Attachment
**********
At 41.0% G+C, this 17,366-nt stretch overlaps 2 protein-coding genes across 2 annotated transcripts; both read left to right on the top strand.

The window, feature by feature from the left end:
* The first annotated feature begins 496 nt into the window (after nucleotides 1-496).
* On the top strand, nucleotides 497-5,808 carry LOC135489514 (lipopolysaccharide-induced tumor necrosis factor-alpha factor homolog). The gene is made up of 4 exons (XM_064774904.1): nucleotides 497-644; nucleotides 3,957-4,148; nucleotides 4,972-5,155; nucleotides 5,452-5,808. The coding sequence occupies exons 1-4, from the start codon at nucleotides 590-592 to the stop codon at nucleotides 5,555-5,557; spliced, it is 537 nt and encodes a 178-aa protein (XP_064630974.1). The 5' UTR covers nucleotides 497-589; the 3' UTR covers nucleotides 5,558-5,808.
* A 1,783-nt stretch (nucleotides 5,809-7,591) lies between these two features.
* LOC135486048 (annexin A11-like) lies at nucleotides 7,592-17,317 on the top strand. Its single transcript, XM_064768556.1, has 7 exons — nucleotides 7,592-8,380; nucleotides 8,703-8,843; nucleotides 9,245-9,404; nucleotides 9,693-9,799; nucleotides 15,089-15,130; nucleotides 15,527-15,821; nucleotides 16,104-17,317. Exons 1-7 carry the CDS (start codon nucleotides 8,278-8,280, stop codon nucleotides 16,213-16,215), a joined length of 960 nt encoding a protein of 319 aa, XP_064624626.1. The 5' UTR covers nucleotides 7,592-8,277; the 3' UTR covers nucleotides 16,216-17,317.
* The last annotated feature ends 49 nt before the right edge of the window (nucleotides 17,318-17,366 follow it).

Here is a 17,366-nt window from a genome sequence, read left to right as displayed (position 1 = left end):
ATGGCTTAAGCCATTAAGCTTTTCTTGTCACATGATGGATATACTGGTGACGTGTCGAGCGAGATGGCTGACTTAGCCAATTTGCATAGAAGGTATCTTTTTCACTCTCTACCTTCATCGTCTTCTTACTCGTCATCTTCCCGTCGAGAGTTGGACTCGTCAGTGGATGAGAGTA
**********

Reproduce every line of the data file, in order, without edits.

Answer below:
At 41.0% G+C, this 17,366-nt stretch overlaps 2 protein-coding genes across 2 annotated transcripts; both read left to right on the top strand.

The window, feature by feature from the left end:
* The first annotated feature begins 496 nt into the window (after nucleotides 1-496).
* On the top strand, nucleotides 497-5,808 carry LOC135489514 (lipopolysaccharide-induced tumor necrosis factor-alpha factor homolog). The gene is made up of 4 exons (XM_064774904.1): nucleotides 497-644; nucleotides 3,957-4,148; nucleotides 4,972-5,155; nucleotides 5,452-5,808. The coding sequence occupies exons 1-4, from the start codon at nucleotides 590-592 to the stop codon at nucleotides 5,555-5,557; spliced, it is 537 nt and encodes a 178-aa protein (XP_064630974.1). The 5' UTR covers nucleotides 497-589; the 3' UTR covers nucleotides 5,558-5,808.
* A 1,783-nt stretch (nucleotides 5,809-7,591) lies between these two features.
* LOC135486048 (annexin A11-like) lies at nucleotides 7,592-17,317 on the top strand. Its single transcript, XM_064768556.1, has 7 exons — nucleotides 7,592-8,380; nucleotides 8,703-8,843; nucleotides 9,245-9,404; nucleotides 9,693-9,799; nucleotides 15,089-15,130; nucleotides 15,527-15,821; nucleotides 16,104-17,317. Exons 1-7 carry the CDS (start codon nucleotides 8,278-8,280, stop codon nucleotides 16,213-16,215), a joined length of 960 nt encoding a protein of 319 aa, XP_064624626.1. The 5' UTR covers nucleotides 7,592-8,277; the 3' UTR covers nucleotides 16,216-17,317.
* The last annotated feature ends 49 nt before the right edge of the window (nucleotides 17,318-17,366 follow it).

Here is a 17,366-nt window from a genome sequence, read left to right as displayed (position 1 = left end):
ATGGCTTAAGCCATTAAGCTTTTCTTGTCACATGATGGATATACTGGTGACGTGTCGAGCGAGATGGCTGACTTAGCCAATTTGCATAGAAGGTATCTTTTTCACTCTCTACCTTCATCGTCTTCTTACTCGTCATCTTCCCGTCGAGAGTTGGACTCGTCAGTGGATGAGAGTA